The scenario many of us learned in school is that two X chromosomes make someone female, and an X and a Y chromosome make someone male. These are simplistic ways of thinking about what is scientifically very complex.
Are the health-benefit claims from intermittent fasting backed up by scientific evidence? John Trepanowski, postdoctoral research fellow at the Stanford Prevention Research Center,weighs in.
Approximately 10 percent of potential blood donors are turned away because of low iron. Here, a Stanford Blood Center writer offers tips for boosting a person's count.
Stanford medical student Natalia Birgisson offers suggestions of books that doctors-to-be should be reading.
A new study found that oncologists have divergent views on how to use “value” to guide cancer treatment recommendations.
Immature fat cells grow up if stress hormones rise at night. A new study explains the molecular underpinnings of why people gain weight due to chronic stress, disrupted circadian rhythms and treatment with glucocorticoid drugs.
In this piece in a series on high blood pressure, Randall Stafford, MD, PhD, tackles the problems caused by the side effects of medications.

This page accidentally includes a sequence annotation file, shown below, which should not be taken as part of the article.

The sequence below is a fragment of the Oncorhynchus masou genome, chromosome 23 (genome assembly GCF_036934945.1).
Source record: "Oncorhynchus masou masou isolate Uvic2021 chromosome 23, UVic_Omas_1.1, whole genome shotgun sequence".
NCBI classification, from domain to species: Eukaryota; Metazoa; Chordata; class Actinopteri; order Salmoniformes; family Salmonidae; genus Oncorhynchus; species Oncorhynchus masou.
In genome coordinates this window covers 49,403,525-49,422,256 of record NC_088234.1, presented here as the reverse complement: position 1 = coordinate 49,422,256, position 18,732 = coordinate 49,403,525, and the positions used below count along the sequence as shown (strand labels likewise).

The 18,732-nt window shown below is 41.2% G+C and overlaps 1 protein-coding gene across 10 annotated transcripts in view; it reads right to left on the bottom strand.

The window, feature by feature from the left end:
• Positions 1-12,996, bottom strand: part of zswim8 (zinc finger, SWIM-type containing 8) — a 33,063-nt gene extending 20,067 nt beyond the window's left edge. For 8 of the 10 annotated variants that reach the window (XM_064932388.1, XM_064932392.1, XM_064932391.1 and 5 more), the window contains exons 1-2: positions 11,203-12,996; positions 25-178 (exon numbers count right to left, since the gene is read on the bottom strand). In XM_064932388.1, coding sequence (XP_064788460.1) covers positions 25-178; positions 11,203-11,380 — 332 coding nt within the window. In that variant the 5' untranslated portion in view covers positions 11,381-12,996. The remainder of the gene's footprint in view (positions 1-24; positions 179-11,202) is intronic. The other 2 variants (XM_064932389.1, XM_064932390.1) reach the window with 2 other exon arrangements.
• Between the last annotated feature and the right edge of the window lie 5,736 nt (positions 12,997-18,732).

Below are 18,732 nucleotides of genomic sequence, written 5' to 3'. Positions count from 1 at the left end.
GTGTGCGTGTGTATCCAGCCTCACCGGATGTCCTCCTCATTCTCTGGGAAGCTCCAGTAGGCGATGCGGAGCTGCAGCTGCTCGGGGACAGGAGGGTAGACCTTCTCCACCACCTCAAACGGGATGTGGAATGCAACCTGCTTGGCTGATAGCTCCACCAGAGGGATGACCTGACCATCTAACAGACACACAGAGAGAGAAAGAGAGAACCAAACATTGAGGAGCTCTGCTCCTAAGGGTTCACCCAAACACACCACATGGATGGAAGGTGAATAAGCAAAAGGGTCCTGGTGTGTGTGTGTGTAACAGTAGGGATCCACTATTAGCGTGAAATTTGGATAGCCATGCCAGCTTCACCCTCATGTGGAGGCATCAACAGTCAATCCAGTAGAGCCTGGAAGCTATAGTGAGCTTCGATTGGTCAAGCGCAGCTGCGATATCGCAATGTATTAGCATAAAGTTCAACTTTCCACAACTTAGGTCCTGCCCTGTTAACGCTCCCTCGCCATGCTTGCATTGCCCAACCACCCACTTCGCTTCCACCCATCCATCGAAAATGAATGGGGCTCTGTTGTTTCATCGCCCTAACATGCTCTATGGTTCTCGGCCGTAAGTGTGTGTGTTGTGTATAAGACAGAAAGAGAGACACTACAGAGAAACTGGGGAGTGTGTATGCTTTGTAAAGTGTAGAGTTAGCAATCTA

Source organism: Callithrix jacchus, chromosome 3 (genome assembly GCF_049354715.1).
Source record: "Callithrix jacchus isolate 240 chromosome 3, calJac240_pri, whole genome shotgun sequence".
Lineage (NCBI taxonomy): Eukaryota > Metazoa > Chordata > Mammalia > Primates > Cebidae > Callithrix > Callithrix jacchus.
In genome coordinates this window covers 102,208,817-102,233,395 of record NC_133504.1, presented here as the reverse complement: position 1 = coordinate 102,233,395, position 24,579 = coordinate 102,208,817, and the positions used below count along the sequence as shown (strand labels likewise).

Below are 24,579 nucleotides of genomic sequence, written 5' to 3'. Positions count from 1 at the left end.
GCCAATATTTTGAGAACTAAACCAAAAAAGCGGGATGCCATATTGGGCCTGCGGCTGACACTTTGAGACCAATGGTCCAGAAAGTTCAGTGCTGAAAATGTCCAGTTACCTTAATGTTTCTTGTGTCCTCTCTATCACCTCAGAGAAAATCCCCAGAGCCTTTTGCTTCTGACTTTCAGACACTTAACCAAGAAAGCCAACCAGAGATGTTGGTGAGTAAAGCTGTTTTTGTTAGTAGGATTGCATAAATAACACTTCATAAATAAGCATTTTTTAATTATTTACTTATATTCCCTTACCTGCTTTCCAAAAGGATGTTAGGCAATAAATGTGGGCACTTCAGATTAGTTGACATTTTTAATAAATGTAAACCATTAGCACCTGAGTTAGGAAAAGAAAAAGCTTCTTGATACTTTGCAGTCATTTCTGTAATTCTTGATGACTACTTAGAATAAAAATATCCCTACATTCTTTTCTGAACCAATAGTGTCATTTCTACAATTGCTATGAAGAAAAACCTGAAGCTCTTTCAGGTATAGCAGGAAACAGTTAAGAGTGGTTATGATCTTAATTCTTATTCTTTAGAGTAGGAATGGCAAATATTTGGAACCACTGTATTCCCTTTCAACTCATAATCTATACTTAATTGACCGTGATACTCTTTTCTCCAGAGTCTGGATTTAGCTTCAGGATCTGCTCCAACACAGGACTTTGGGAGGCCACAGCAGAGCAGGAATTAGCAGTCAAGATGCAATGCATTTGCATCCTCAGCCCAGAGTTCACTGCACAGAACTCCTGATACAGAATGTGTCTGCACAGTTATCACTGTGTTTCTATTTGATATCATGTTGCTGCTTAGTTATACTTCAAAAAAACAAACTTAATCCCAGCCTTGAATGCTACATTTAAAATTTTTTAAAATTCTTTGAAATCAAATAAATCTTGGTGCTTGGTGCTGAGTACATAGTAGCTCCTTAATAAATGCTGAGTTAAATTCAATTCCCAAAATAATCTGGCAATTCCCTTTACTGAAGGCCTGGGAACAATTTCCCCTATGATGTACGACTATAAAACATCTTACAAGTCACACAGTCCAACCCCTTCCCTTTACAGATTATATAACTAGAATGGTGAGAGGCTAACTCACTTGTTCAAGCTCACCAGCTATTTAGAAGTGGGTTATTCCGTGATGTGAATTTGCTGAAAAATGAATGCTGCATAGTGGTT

In an effort to help those interested in going into medicine, fourth-year Stanford med students Rachel Rizal and Rishi Mediratta have written a book: Cracking Med School Admissions.
Antibiotics may stamp out bacterial infections, but when taken for long periods of time these drugs stamp like bulls in a china shop kicking up …
The prostate-specific antigen (PSA) test has become a first-resort workhorse for determining whether a male patient needs to be biopsied for prostate cancer. Simply put, …
Can computers carry out hospital safety-monitoring tasks better than humans? A Stanford research team has been testing the idea; so far, it's working well.
In a new book, Paul Ehrlich lays out the claim that modern life has been harmful to smaller jaws, which he says leads to problems ranging from heart disease to sleep apnea.
In an interview in the journal Neuron, Stanford's Rob Malenka holds forth on a wide range of subjects stretching from reflections on his own career trajectory to his approach to boosting those of his trainees to the future of neuroscience itself.
During a stop at Stanford, Renee Fleming shared her thoughts on the intersection of music and medicine.
According to Stanford pediatric oncologist Crystal Mackall, a pediatric oncologist with Stanford Children's Health, immunotherapy with CAR T cells is more precise, more specific and just as potent a treatment for leukemia as chemotherapy.
Just before the holidays, my husband whisked me off to urgent care because I received some nasty dog bites on both my hands. The incident …